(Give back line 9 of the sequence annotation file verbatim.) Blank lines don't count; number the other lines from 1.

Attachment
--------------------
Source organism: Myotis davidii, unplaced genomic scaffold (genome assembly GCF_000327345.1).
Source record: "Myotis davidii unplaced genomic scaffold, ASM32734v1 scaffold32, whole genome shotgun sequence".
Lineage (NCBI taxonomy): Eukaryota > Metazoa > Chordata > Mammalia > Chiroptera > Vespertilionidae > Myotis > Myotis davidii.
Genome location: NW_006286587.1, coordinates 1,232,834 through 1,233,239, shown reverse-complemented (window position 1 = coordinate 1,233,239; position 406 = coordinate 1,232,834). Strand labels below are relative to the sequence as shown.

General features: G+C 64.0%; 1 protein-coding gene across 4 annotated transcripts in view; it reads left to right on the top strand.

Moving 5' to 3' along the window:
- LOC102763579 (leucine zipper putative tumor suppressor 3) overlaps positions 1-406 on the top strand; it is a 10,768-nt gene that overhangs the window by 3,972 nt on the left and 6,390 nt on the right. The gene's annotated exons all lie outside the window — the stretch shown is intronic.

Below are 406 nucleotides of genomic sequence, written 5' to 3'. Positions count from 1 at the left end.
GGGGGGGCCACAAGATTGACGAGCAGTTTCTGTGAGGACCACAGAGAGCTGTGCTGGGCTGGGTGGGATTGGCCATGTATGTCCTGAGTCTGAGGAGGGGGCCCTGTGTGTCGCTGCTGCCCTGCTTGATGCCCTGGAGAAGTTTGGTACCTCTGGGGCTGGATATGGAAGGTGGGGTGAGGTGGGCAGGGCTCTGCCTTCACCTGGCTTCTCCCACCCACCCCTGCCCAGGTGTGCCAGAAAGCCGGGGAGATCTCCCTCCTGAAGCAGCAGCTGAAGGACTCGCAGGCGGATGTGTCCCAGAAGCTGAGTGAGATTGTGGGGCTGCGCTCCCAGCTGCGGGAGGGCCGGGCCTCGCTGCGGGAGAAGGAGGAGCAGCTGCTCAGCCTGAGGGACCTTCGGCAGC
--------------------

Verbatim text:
GGGGGGGCCACAAGATTGACGAGCAGTTTCTGTGAGGACCACAGAGAGCTGTGCTGGGCTGGGTGGGATTGGCCATGTATGTCCTGAGTCTGAGGAGGGGGCCCTGTGTGTCGCTGCTGCCCTGCTTGATGCCCTGGAGAAGTTTGGTACCTCTGGGGCTGGATATGGAAGGTGGGGTGAGGTGGGCAGGGCTCTGCCTTCACCTGGCTTCTCCCACCCACCCCTGCCCAGGTGTGCCAGAAAGCCGGGGAGATCTCCCTCCTGAAGCAGCAGCTGAAGGACTCGCAGGCGGATGTGTCCCAGAAGCTGAGTGAGATTGTGGGGCTGCGCTCCCAGCTGCGGGAGGGCCGGGCCTCGCTGCGGGAGAAGGAGGAGCAGCTGCTCAGCCTGAGGGACCTTCGGCAGC